The general rule for filter replacement is to leave the contaminated area and dispose of the filter if it becomes damaged, soiled, or breathing becomes difficult. Even if none of these things happen, it's recommended to dispose of filters after 40 hours of use or 30 days, whichever comes first.

If you smell fumes or start tasting dirt through your mask, either your filter or cartridge has been degraded, it has a hole, or your mask is not fitting properly. Either way, leave the dangerous atmosphere to fix the mask or replace the cartridges and/or filters.

Did you know that OSHA now requires employers to provide a respirator cartridge change schedule?

Here are three ways to estimate a cartridge's service life:

1. Experimental Tests. Locate a local certified analytical laboratory and have them test the cartridges along with the maximum relative humidity of the work environment. The lab will be able to determine how long it takes for the specific chemicals on your site to break through the cartridge. This will allow your company to make a very precise schedule for replacing spent cartridges.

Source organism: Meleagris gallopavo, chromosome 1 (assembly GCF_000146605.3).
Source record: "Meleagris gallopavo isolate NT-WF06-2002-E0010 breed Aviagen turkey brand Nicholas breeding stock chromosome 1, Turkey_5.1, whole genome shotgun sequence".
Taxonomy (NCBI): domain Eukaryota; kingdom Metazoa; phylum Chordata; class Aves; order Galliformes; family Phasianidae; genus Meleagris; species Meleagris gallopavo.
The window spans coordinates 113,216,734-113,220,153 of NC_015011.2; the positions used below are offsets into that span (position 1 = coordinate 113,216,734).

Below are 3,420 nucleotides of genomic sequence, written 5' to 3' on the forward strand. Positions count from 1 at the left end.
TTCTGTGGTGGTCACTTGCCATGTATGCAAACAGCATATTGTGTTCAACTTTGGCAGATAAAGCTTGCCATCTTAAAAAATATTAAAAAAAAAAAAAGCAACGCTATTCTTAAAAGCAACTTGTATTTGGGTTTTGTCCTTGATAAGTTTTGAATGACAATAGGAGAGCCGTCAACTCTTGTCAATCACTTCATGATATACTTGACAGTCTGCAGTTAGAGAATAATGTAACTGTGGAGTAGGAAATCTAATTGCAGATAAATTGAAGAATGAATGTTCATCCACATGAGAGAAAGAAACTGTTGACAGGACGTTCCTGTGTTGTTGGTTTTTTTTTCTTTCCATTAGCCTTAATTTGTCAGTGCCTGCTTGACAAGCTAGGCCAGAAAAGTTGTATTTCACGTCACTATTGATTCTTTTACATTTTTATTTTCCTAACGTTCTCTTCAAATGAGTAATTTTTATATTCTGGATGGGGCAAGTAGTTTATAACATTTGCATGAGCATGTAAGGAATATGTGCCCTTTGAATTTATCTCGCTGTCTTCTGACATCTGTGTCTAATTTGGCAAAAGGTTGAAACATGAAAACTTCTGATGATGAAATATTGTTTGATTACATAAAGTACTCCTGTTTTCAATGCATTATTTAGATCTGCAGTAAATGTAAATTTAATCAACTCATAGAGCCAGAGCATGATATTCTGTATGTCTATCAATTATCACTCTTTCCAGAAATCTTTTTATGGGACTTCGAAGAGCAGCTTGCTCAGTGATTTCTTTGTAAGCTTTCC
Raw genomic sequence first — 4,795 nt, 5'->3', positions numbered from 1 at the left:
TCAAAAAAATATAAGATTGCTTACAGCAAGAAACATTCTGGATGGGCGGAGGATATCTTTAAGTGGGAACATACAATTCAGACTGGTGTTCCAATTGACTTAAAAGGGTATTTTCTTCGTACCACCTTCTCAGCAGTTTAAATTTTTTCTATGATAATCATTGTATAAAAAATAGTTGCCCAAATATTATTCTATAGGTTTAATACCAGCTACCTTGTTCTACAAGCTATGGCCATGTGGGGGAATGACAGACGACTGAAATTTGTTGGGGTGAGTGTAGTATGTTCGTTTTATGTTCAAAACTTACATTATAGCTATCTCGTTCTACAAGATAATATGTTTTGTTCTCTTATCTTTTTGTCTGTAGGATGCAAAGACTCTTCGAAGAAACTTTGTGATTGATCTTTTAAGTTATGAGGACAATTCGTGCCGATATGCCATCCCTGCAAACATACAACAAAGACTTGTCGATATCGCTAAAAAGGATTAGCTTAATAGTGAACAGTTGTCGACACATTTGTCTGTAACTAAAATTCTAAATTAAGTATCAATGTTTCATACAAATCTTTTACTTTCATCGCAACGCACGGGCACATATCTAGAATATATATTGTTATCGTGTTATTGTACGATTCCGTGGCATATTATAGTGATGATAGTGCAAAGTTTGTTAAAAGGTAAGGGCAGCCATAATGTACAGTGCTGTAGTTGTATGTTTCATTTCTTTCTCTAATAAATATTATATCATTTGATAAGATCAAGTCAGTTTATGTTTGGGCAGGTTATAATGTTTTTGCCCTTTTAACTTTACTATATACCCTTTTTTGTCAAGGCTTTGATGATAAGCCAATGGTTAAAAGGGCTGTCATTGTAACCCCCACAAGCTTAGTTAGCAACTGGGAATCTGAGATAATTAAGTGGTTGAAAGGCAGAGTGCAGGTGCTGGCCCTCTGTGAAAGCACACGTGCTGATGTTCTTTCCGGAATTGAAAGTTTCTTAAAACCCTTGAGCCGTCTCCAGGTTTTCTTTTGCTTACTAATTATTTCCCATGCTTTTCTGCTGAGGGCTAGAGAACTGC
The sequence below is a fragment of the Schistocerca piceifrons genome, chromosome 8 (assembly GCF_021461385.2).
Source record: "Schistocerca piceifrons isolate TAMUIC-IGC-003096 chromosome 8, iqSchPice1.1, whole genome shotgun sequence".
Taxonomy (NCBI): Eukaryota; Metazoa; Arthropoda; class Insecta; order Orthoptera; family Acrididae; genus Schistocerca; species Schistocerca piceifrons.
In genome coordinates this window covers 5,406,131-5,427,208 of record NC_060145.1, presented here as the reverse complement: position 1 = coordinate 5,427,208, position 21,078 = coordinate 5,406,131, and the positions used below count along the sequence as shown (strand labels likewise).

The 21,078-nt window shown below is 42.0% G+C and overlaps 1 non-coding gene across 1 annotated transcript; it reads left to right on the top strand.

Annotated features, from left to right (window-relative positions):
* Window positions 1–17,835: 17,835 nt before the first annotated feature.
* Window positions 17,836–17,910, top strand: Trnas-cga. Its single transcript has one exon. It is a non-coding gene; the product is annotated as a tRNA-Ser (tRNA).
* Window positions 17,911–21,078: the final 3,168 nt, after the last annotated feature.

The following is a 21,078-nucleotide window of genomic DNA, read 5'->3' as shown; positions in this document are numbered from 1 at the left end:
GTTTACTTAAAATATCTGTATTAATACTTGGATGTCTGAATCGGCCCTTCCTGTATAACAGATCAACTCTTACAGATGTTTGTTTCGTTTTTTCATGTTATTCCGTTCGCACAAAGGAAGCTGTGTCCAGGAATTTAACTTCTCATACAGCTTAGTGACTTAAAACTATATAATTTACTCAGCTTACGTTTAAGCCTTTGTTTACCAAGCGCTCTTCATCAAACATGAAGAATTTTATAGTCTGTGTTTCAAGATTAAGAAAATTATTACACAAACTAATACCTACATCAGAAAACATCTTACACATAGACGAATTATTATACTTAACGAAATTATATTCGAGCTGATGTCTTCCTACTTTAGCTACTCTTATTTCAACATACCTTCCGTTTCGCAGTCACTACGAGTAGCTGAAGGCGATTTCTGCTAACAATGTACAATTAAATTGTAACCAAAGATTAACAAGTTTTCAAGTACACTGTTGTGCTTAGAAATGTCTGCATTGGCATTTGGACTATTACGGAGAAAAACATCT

2. Manufacturer Recommendations. Nobody is going to know the products better than the manufacturer. By contacting the company who produces them you may be able to get data related about how their cartridges react to the chemicals on your site. However, the specific information they provide may not match all aspects of your job site and therefore would create a less accurate estimation of cartridge life than experimental testing.

3. Math Model. This is inexpensive and relatively quick. OSHA has an Advisor Genius that calculates the estimated contaminant breakthrough time for an activated carbon respirator cartridge taking into consideration physical and environmental factors as well as temperatures.

The down-side to this is that, again, it's not as accurate as experimental testing and may therefore result in answers that reflect shorter periods than actually needed because the Advisor Genius uses very conservative parameters for the equation.